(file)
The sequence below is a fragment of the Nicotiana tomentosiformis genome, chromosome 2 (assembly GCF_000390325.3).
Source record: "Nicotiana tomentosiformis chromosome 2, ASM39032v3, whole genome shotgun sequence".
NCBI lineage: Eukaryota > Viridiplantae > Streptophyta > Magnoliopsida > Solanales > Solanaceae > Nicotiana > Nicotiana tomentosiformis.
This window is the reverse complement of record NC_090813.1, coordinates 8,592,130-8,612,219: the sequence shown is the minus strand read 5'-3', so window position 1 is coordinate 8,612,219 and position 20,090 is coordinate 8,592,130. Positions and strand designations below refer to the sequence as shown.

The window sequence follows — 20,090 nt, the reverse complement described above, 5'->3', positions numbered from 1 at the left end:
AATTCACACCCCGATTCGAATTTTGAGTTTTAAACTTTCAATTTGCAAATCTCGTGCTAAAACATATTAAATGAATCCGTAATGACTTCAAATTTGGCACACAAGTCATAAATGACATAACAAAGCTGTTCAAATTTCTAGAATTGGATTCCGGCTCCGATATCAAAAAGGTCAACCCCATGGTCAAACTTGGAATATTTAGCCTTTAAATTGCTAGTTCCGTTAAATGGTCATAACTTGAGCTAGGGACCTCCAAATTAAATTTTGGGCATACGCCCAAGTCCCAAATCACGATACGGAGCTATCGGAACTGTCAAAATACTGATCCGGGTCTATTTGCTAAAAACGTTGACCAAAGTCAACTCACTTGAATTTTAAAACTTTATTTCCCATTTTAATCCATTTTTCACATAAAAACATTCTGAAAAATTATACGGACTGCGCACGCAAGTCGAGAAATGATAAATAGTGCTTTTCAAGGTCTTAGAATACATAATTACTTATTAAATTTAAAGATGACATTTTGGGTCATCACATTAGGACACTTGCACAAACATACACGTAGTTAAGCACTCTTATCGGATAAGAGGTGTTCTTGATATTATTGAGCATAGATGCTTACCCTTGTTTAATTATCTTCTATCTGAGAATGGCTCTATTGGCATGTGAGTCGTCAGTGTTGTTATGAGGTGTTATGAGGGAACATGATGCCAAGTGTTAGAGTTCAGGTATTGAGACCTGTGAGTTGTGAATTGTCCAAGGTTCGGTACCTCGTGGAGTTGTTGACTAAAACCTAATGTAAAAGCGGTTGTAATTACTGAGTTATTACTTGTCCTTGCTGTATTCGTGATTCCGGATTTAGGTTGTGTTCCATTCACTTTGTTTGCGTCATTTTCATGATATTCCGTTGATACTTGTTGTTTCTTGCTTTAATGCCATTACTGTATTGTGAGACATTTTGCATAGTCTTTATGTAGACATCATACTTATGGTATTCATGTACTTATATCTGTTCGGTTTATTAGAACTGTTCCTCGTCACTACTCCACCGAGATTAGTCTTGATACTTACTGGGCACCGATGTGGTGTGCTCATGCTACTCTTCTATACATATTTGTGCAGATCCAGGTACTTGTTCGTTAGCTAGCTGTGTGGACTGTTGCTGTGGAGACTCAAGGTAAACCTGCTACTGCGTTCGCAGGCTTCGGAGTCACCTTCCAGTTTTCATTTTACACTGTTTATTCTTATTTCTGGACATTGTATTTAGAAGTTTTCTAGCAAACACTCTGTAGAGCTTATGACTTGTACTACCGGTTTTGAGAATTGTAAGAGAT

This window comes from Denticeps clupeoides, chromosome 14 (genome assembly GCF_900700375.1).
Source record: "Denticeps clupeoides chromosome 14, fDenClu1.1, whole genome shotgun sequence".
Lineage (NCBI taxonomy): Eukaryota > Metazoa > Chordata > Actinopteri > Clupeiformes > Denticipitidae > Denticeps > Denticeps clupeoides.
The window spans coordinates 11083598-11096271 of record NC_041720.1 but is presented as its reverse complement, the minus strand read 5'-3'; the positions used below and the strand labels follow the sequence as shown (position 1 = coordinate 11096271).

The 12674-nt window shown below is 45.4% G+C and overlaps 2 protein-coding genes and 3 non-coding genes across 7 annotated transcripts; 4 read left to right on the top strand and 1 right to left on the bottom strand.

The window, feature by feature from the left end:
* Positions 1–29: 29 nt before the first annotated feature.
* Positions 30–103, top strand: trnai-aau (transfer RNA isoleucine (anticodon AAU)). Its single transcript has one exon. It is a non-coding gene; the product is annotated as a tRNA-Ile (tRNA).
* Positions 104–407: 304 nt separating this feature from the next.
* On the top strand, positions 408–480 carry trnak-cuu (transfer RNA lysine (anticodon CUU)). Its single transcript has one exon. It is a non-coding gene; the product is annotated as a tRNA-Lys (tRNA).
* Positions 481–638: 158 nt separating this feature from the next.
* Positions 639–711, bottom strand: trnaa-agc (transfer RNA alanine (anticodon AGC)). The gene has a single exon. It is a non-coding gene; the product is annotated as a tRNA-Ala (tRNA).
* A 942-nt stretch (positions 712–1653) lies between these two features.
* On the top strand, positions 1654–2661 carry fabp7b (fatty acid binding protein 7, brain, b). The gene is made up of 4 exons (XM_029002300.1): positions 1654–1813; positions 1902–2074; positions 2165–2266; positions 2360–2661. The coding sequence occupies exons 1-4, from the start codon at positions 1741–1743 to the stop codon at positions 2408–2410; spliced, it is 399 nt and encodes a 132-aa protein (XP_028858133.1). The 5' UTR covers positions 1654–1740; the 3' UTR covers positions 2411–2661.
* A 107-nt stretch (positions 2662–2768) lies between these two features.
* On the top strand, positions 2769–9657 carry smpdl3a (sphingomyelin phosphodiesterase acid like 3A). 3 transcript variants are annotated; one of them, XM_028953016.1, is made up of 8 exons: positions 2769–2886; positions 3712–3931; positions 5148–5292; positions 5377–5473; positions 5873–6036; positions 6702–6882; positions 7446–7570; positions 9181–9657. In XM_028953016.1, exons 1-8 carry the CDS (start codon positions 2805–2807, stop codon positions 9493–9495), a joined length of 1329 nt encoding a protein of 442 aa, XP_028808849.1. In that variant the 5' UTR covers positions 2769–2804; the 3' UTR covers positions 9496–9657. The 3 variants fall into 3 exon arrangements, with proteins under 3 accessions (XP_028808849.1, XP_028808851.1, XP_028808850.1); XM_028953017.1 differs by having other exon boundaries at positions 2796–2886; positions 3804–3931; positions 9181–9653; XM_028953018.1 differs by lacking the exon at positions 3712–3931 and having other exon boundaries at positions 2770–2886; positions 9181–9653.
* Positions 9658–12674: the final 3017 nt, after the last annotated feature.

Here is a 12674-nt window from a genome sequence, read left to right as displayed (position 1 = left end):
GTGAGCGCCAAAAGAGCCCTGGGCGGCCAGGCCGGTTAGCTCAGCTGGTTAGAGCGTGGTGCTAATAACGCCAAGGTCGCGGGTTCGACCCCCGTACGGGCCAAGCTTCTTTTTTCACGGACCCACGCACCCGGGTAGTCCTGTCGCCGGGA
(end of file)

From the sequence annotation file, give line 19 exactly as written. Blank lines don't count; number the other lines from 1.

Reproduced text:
* A 942-nt stretch (positions 712–1653) lies between these two features.